The tiny island nation of Malta is rallying behind a stray dog that defied the odds and miraculously survived a horrible act of animal cruelty at the hands of an unknown assailant.
Officers investigating an unrelated case near the city of Birzebbuga last week heard faint whispers from under a plank with a tree stump on top of it. After removing the plank, they made the gruesome discovery: a dog buried alive in dirt up to its face, its snout and limbs tied up, and multiple bullet wounds in its head, The Times of Malta reported.
The dog, a female mixed-breed that rescuers named “Star,” was dug out and taken for emergency surgery at the Ta’ Qali hospital. Doctors were able to save her life, despite removing more than 40 gun pellets from her skull.
The case caused an uproar in Malta and led to calls for the country to revise its animal cruelty laws. Currently, anyone convicted of animal abuse faces a maximum one-year jail sentence. Read the rest of this entry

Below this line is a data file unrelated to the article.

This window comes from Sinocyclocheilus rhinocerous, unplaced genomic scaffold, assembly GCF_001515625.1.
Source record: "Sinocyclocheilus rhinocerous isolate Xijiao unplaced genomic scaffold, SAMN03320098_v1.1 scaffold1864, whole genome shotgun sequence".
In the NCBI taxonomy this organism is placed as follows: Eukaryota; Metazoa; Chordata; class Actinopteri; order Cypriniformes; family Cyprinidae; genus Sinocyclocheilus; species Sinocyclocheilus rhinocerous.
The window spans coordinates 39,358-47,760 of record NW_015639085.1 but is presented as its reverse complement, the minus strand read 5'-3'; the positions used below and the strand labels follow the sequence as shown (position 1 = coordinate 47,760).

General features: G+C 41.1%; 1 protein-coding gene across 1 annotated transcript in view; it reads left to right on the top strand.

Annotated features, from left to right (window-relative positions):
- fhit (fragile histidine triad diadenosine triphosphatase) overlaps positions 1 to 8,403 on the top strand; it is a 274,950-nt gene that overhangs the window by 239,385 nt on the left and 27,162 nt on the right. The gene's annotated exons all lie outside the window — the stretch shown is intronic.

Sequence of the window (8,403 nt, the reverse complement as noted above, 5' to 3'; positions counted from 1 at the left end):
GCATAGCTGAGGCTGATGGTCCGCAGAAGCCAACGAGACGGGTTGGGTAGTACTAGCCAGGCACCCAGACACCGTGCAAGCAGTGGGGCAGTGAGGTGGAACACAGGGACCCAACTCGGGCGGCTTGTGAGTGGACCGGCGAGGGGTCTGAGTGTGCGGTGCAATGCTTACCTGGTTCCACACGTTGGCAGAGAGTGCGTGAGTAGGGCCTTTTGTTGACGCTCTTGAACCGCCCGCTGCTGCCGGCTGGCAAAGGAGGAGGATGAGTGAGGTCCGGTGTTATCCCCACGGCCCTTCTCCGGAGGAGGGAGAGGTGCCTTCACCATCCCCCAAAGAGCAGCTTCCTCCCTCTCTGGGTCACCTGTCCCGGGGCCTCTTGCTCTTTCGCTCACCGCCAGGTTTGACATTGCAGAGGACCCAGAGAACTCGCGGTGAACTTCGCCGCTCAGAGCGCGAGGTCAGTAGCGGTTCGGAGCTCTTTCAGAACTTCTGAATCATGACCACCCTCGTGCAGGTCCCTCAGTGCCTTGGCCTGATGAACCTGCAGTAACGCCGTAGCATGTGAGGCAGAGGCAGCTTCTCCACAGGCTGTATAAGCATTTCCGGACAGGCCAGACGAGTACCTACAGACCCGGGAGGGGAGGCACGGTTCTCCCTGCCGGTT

Very interesting article from the Wall Street Journal. Those police officers crack me up! Apparently Risky’s bus motivate other graff artists to paint on buses…because they’ve never done that before. XD
LOS ANGELES—To the Los Angeles Museum of Contemporary Art, Revok is a renowned artist whose bright, sprawling work is worthy of display in its latest exhibit.
To the Los Angeles County Sheriff’s Department, Revok is Jason Williams, also known as inmate No. 2714221.
Last month, Mr. Williams was sentenced to 180 days in county jail as a result of a probation violation from a graffiti incident, just days after the opening of a major museum exhibit dedicated to “street art” that features his work. Unable to post his $320,000 bail, Mr. Williams sat in jail for four days before the sentencing.